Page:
The Church of England and the chaplain who dared to speak the truth
The Church of England and the chaplain who dared to speak the truth[photo1]
Sometimes it seems that 'anything goes' in the Church of England.
Do you want a drag queen to perform for children in a church to teach them about inclusion? That's fine - it's just like a pantomime.
Do you want to install a giant 'Gaia' in most of the cathedrals in the country? That's fine - we can gloss over the reference to the Greek goddess, the ancestral mother of all life, who personified the earth.
But every now and then the Church says, "No!"
The Rev Bernard Randall is one such case. He was disciplined in his former job as a school chaplain for preaching a sermon that encouraged "a reasoned debate between beliefs", but gave permission for students to question "the ideologies of LGBTI activists". He was later made redundant.
So, he turned to the Church of England, seeking Permission to Officiate at his local church. But the Bishop of Derby apparently refused, on the basis that he might be a safeguarding risk to those who attend a service he is leading or come under his influence.
In a Kafkaesque move, the Bishop of Derby is now reported to be demanding that he undergoes an Independent Safeguarding Assessment before she allows him to preach or preside at the Eucharist in the Diocese of Derby. If this is true, then she has in effect prevented him from serving his community or applying for any role in the Church of England.
So, why would he need to undergo such an assessment?
The Derby Safeguarding team said it is because: "Revd Randall has consistently demonstrated his inability and unwillingness to accept a different viewpoint regarding the central concern in the safeguarding process, same sex relationships.
"Despite his opinion being supported by scripture and elements of canon law it is his apparent opposition to consider or accept a different approach to relationships which is of concern in a twenty first century Church of England. This is a reputational risk to be managed by any parish and Diocese to which Revd Randall is connected."
The idea that a member of the clergy could be prevented from leading services or preaching because they hold to the Church's own teaching on marriage and sexual activity seems extraordinary.
As Rev Randall explained, "What they really want me to say to someone who comes to me and says, 'I think I might be gay,' is 'Yes you are gay and God loves you for it - go ahead and do whatever you fancy.' Or at the very least signpost that person to a church that does affirm same-sex relationships.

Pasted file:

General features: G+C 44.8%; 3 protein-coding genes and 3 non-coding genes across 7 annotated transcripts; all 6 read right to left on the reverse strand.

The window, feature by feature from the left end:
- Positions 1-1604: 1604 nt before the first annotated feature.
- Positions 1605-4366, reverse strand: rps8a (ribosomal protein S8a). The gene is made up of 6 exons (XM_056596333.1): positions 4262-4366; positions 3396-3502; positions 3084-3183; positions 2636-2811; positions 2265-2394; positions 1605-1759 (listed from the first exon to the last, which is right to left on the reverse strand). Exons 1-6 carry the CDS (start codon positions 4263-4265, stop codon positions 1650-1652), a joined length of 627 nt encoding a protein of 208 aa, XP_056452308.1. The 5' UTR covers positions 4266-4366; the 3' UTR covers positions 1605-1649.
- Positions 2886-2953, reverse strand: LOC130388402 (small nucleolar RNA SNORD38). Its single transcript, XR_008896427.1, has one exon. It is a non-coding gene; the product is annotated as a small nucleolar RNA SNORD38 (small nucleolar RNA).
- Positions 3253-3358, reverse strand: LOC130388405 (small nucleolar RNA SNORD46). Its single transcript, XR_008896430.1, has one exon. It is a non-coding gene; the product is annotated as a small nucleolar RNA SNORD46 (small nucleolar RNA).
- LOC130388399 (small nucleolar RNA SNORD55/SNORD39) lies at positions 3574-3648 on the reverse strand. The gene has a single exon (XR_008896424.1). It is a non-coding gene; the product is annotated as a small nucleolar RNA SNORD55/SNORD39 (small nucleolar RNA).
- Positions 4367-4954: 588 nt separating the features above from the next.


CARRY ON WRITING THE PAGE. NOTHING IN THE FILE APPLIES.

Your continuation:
"But if I think that a person's status with God might be affected by their sexual relationships, it would be a gross dereliction of duty just to pat them on the back and say, 'Yes, you go off and do whatever you want."
Ironically, it was the need to deal well with the conflict between some of the 'uncomfortable' teachings of the Bible (and the Church of England's official teaching) and the values espoused by the media and the secular world, which was the topic of his supposedly controversial sermon.
Yet, the Bishop of Derby apparently does not see this as a conflict of 'ideas' or a question of whether Rev Randall is teaching correct doctrine. Instead, it appears she has chosen to see this as a matter for the Safeguarding Team because by expressing his beliefs, he might cause harm to a vulnerable person.
This despite the minutes of a Case Management Meeting in 2021 stating, "It was confirmed to the group that there is no evidence that BR has ever failed to respond appropriately."
But this is not just about Rev Randall, there are hundreds of clergy in the Church of England who hold to the Church's current teaching about sexuality. The idea that they might be disciplined for teaching it or be unable to move to a new post without undergoing an Independent Safeguarding Assessment is chilling.
As Father Bernard said, "If I taught on anything, not just sexuality but say predestination, or something, and a person says, 'I was harmed by hearing that,' then they can make complaints and cause trouble. And that's not a world we want to live in."
The Diocese of Derby was asked to respond but said it would be "inappropriate" to comment while Dr Randall's proceedings against the diocese and the Bishop of Derby are ongoing.